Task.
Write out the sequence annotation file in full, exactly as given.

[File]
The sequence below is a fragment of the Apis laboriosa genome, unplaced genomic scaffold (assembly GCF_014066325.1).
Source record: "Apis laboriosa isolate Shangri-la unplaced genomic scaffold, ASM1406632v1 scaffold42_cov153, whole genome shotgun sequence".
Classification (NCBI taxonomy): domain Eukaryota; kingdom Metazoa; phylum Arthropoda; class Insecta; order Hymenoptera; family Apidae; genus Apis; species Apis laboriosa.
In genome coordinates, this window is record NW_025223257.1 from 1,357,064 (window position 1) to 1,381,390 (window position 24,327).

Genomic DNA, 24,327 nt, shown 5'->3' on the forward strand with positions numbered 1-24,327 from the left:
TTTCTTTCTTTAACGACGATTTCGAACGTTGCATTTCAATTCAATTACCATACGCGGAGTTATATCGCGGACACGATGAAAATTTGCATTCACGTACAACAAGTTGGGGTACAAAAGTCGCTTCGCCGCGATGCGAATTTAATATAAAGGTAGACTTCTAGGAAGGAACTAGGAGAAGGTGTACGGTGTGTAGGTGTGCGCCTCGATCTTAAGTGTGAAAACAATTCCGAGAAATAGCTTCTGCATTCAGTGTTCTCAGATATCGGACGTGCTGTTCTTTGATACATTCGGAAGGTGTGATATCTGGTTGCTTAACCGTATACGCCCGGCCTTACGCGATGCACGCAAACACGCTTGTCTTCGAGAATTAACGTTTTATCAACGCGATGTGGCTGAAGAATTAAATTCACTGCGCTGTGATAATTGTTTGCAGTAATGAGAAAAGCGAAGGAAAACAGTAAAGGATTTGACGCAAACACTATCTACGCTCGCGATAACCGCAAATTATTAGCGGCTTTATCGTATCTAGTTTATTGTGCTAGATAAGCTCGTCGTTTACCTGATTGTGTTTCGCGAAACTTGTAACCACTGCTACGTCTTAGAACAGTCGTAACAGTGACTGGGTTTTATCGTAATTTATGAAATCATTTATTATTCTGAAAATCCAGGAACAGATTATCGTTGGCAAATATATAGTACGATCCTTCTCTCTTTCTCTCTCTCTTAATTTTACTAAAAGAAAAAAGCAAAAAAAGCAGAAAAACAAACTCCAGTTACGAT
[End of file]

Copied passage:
The sequence below is a fragment of the Apis laboriosa genome, unplaced genomic scaffold (assembly GCF_014066325.1).
Source record: "Apis laboriosa isolate Shangri-la unplaced genomic scaffold, ASM1406632v1 scaffold42_cov153, whole genome shotgun sequence".
Classification (NCBI taxonomy): domain Eukaryota; kingdom Metazoa; phylum Arthropoda; class Insecta; order Hymenoptera; family Apidae; genus Apis; species Apis laboriosa.
In genome coordinates, this window is record NW_025223257.1 from 1,357,064 (window position 1) to 1,381,390 (window position 24,327).

Genomic DNA, 24,327 nt, shown 5'->3' on the forward strand with positions numbered 1-24,327 from the left:
TTTCTTTCTTTAACGACGATTTCGAACGTTGCATTTCAATTCAATTACCATACGCGGAGTTATATCGCGGACACGATGAAAATTTGCATTCACGTACAACAAGTTGGGGTACAAAAGTCGCTTCGCCGCGATGCGAATTTAATATAAAGGTAGACTTCTAGGAAGGAACTAGGAGAAGGTGTACGGTGTGTAGGTGTGCGCCTCGATCTTAAGTGTGAAAACAATTCCGAGAAATAGCTTCTGCATTCAGTGTTCTCAGATATCGGACGTGCTGTTCTTTGATACATTCGGAAGGTGTGATATCTGGTTGCTTAACCGTATACGCCCGGCCTTACGCGATGCACGCAAACACGCTTGTCTTCGAGAATTAACGTTTTATCAACGCGATGTGGCTGAAGAATTAAATTCACTGCGCTGTGATAATTGTTTGCAGTAATGAGAAAAGCGAAGGAAAACAGTAAAGGATTTGACGCAAACACTATCTACGCTCGCGATAACCGCAAATTATTAGCGGCTTTATCGTATCTAGTTTATTGTGCTAGATAAGCTCGTCGTTTACCTGATTGTGTTTCGCGAAACTTGTAACCACTGCTACGTCTTAGAACAGTCGTAACAGTGACTGGGTTTTATCGTAATTTATGAAATCATTTATTATTCTGAAAATCCAGGAACAGATTATCGTTGGCAAATATATAGTACGATCCTTCTCTCTTTCTCTCTCTCTTAATTTTACTAAAAGAAAAAAGCAAAAAAAGCAGAAAAACAAACTCCAGTTACGAT